Four brain teasers that will make you kick yourself once you know the answer

A 2014 study showed that attempting to solve brain teasers can help to maintain levels of reasoning in adults as they grow older.

With that sentiment in mind, users on this Quora thread have been setting each other some devilishly tricky puzzles and riddles to keep their brains strong.

The users say that children whose brains are more creative may find some of them easier to solve, but that cannot be confirmed. Here are four of the best (all answers can be found at the bottom of this post):

1. The missing dollar

Three people check into a hotel.

They pay £30 to the manager and go to their room.

The manager suddenly remembers that the room rate is £25 and gives £5 to the bellboy to return to the people.

On the way to the room the bellboy reasons that £5 would be difficult to share among three people so he pockets £2 and gives £1 to each person.

Now each person paid £10 and got back £1.

So they paid £9 each, totalling £27. The bellboy has £2, totalling £29.

Where is the missing £1?

HT: Clint Worsley

2. Einstein's riddle

There are five houses in five different colours. In each house lives a person of a different nationality. The five owners drink a certain type of beverage, smoke a certain brand of cigar, and keep a certain pet. Using the clues below can you determine who owns the fish?

The Brit lives in a red house. The Swede keeps dogs as pets. The Dane drinks tea. The green house is on the immediate left of the white house. The green house owner drinks coffee. The person who smokes Pall Mall rears birds. The owner of the yellow house smokes Dunhill. The man living in the house right in the middle drinks milk. The Norwegian lives in the first house. The man who smokes Blend lives next door to the one who keeps cats. The man who keeps horses lives next door to the man who smokes Dunhill. The owner who smokes Blue Master drinks chocolate. The German smokes Prince. The Norwegian lives next to the blue house. The man who smokes Blend has a neighbour who drinks water.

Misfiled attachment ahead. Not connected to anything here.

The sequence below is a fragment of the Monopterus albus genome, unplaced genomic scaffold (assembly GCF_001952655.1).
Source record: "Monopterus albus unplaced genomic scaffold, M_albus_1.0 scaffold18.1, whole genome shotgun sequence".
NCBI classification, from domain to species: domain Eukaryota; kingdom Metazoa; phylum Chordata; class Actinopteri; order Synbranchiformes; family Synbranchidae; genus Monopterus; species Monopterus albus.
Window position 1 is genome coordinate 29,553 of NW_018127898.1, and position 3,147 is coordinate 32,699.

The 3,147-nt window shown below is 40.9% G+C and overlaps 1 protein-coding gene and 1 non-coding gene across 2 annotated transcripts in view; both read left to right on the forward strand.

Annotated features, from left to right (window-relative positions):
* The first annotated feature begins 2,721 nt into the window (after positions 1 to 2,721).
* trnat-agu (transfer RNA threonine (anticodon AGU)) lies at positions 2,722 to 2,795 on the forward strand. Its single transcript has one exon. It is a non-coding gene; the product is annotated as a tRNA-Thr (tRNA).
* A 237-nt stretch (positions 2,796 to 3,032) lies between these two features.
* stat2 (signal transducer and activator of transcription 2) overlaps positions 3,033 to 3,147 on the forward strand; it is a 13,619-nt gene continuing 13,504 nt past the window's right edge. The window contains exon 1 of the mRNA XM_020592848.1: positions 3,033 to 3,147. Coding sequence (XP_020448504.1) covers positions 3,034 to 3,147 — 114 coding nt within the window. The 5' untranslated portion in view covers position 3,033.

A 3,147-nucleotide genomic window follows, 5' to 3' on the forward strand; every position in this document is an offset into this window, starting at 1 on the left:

HT: Scott McCabe

3. A hen-and-a-half

If a hen-and-a-half lays an egg-and-a-half in a day-and-a-half, how many eggs do three hens lay in three days?

HT: Jonathan Rubin

4. The Stroop effect

Try saying the colour that each word has been printed in.

HT: David Trethewey


1. There is no missing £1, but rather the way the problem is worded makes it sound as though there is. Written another way: the manager has £25, the bellboy has £2 and each of the guests have £1 each.

2. The German owns the fish. This puzzle was reportedly devised by Albert Einstein when he was a boy. The simplest way to solve it is to create a matrix like this one from the University of Delaware and tick off the answers as you go:

3. Three hens would lay six eggs in three days. I.e. Three hens would lay three eggs in a day and a half. When the amount of time is doubled the number of eggs is doubled too.

4. The Stroop test is a popular one in neuroscience to measure the abilities of the brain. Users are often asked to perform two tasks - the first of which asks them to read out the words as they are written with a second asking them to name the colour of the ink. According to this report from the University of Michigan: "The effect is related to the ability of most people to read words more quickly and automatically than they can name colours... even when asked to name the colour of the ink, we tend to say the name the word represents."

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